Eucalyptus trees are the beekeepers friend 😉 Eucalyptus trees produce an abundance of flowers which last for several months, often during the early spring before other sources of pollen and nectar are available.
Photo by Lopezlago
Which Eucalyptus varieties are best for bees here in Ireland 🤔 For the most part this is determined by other factors, i.e. how suitable is the variety for cultivation in the Irish climate. Is it frost hardy, other local factors will be important. Soil type, wind tolerance, salt tolerance if you are near the coast.
Eucalyptus for beekeepers, my recommendations:
- Eucalyptus Gunnii is the most versatile and one of the hardiest of the Eucalyptus grown in Ireland and its flowers are attractive to bees. It can also be coppiced and reacts well to pruning, so can be kept at reasonable height in smaller gardens or close to buildings.
- Eucalyptus Viminalis is a favourite of mine due to its very fast growth rates. It does coppice, follow the link to its suitability to coastal areas. It may get burnt off during strong winter winds at the coast, but quickly reestablishes. Flowers from March to June.
- Eucalyptus Globulus is grown specifically in Tasmania for honey and flowers from March to June in northern climes.
- Eucalyptus Dalrympleana produces flowers that are attractive to bees from March to June as well.
- Eucalyptus Pulverulenta wouldn’t have been a variety I’d have considered as suitable Eucalyptus for beekeepers, though the few I planted here in Ireland produced lots of flower buds in the second year of growing and started blooming at the beginning of February, a little under two years from being planted.
Scientific research into which varieties are best, is as of early 2020, more or less non existent. Mentions in scientific papers tend to be a sentence here and there and not the main topic of the report.
What was evident from most of the research I did was that most Eucalyptus produce flowers that are attractive to bees, with Eucalyputs Globulus being the most commonly cultivated specifically for honey production in South Africa’s Cape Provence, Australia and Brazil generally. I suspect when you buy a jar of Eucalyptus honey in the supermarket, the honey will have its origins in the plantations of these countries.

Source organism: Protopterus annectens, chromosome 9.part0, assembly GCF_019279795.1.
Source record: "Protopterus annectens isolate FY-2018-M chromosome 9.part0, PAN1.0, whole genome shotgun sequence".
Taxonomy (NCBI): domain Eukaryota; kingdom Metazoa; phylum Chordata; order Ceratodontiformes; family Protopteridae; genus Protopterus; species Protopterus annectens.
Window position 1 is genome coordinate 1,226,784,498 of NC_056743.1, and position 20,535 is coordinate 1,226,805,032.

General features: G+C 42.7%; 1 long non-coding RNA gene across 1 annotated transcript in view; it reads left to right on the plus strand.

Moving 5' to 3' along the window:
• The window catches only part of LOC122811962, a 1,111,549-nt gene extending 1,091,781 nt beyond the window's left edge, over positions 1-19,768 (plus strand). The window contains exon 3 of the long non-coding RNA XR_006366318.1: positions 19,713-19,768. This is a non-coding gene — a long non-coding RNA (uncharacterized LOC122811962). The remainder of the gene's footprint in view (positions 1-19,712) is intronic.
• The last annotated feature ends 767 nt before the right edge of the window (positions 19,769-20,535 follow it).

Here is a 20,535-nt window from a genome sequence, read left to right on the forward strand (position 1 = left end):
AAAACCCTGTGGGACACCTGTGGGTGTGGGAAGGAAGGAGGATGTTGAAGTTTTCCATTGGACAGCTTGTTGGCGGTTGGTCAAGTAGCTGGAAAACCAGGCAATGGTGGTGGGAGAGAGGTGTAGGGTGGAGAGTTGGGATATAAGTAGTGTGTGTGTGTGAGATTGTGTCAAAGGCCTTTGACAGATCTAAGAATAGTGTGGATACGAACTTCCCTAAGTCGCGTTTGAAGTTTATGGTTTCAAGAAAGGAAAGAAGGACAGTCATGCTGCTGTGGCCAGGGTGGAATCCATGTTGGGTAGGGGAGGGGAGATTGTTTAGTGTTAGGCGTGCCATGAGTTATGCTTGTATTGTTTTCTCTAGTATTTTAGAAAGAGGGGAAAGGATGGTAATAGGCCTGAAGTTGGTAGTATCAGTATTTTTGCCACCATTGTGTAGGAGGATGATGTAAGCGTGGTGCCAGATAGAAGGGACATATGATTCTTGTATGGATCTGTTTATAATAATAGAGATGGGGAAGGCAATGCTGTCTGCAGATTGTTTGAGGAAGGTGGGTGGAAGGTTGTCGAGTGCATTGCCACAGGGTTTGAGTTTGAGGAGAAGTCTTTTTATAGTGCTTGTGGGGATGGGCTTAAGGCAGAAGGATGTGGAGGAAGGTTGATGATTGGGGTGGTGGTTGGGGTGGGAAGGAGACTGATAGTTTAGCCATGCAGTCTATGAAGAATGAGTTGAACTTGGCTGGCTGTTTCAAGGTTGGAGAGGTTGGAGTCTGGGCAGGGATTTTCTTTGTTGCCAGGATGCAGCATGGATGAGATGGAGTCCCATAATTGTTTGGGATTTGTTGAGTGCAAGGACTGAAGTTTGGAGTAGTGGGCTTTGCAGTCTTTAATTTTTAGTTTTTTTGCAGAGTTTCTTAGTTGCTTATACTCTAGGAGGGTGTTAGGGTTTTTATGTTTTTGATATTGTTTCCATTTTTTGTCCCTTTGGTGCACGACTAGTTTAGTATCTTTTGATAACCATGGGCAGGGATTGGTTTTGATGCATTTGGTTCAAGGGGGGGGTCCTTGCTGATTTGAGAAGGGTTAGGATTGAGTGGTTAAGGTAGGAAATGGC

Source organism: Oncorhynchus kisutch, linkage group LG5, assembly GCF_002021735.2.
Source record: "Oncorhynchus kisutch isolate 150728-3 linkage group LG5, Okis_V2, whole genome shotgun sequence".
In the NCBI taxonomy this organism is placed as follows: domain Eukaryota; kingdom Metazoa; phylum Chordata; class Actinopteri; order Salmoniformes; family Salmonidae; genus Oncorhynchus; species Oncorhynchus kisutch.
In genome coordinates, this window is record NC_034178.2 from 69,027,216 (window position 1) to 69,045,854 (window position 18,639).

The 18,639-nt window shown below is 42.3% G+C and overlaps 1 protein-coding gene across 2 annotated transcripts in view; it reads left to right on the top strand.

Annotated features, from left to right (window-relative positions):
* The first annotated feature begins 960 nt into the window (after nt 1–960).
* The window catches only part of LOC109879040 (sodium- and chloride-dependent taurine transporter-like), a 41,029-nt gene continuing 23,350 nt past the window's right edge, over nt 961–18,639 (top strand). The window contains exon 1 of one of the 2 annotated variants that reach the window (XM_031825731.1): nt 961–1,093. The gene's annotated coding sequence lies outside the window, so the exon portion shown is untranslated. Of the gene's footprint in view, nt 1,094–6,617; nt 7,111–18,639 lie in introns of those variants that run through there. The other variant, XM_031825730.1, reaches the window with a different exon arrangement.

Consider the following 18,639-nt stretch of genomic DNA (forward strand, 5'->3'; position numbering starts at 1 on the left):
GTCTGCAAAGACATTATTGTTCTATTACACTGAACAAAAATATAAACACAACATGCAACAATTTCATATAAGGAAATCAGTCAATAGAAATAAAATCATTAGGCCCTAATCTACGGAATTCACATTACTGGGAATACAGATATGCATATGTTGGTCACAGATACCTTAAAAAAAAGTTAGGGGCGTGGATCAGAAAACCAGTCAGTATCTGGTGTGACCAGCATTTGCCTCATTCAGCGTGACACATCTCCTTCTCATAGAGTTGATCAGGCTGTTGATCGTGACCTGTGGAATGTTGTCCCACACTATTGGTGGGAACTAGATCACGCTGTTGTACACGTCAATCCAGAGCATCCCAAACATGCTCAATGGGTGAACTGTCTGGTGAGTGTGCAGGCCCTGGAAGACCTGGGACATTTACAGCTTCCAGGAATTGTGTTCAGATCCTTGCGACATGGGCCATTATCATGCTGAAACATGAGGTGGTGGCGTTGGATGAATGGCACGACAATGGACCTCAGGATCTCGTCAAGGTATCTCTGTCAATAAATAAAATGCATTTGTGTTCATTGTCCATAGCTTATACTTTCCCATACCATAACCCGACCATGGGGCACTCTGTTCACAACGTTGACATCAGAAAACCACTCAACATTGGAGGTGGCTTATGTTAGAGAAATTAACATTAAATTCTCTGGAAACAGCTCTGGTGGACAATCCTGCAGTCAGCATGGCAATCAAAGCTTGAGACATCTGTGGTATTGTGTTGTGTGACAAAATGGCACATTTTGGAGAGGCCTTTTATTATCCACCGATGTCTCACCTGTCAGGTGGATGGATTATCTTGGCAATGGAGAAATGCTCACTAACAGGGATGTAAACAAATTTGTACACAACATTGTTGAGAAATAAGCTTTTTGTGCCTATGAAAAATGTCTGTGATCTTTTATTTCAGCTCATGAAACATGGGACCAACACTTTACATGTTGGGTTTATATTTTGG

Still Eucalyptus Globulus is frost hardy and grows most places, including here in Ireland 😉
Another non Eucalyptus tree to consider for early flowering is Paulownia.
Grants are available for beekeepers in Ireland, though a stipulation is that you are a member of a recognised beekeeping federation:
If you are new to beekeeping, then this would seem a good place to start. Beginning with bees I do have it in mind to have a hive for my own personal supply of honey.
I am evidently a big fan of Eucalyptus and most of my trees started producing flowers in the third growing season. Eucalyptus Pulverulenta started producing flowers in their second year, and during a very mild winter 2021 – 22, the first flowers developed at the end of February and they continued well into June; as in the video below, the bees loved them 🐝
Eucalyptus for beekeepers looking to add a splash of colour to their gardens and mini forests.
Please 🙏🏻 don’t get too exited ! most Eucalyptus flowers are white and most of those in the photos below I suspect are growing in the warmer areas of Australia. Australia and Tasmania do have some very cold climatic areas as well !
Few are named by the photographers 😏
Still some great eye candy and you can be sure if I come across a hardy variety with vibrant colourful flowers I will be cultivating them 😉
Photo by Steve Bredemeyer
Photo by phunnyfotos
Photo by Bennilover
Photo by Terri Turner
Eucalyptus Erythrogorys. A popular ornamental tree for obvious reasons, sadly it isn’t a hardy variety, being native to Australia mid western coast around Perth. Fabulous yellow flowers that the bee is evidently enjoying.
Photo by Anni
So there you have it, Eucalyptus for beekeepers 🤣 oh and here’s one tucking in so to speak 🙂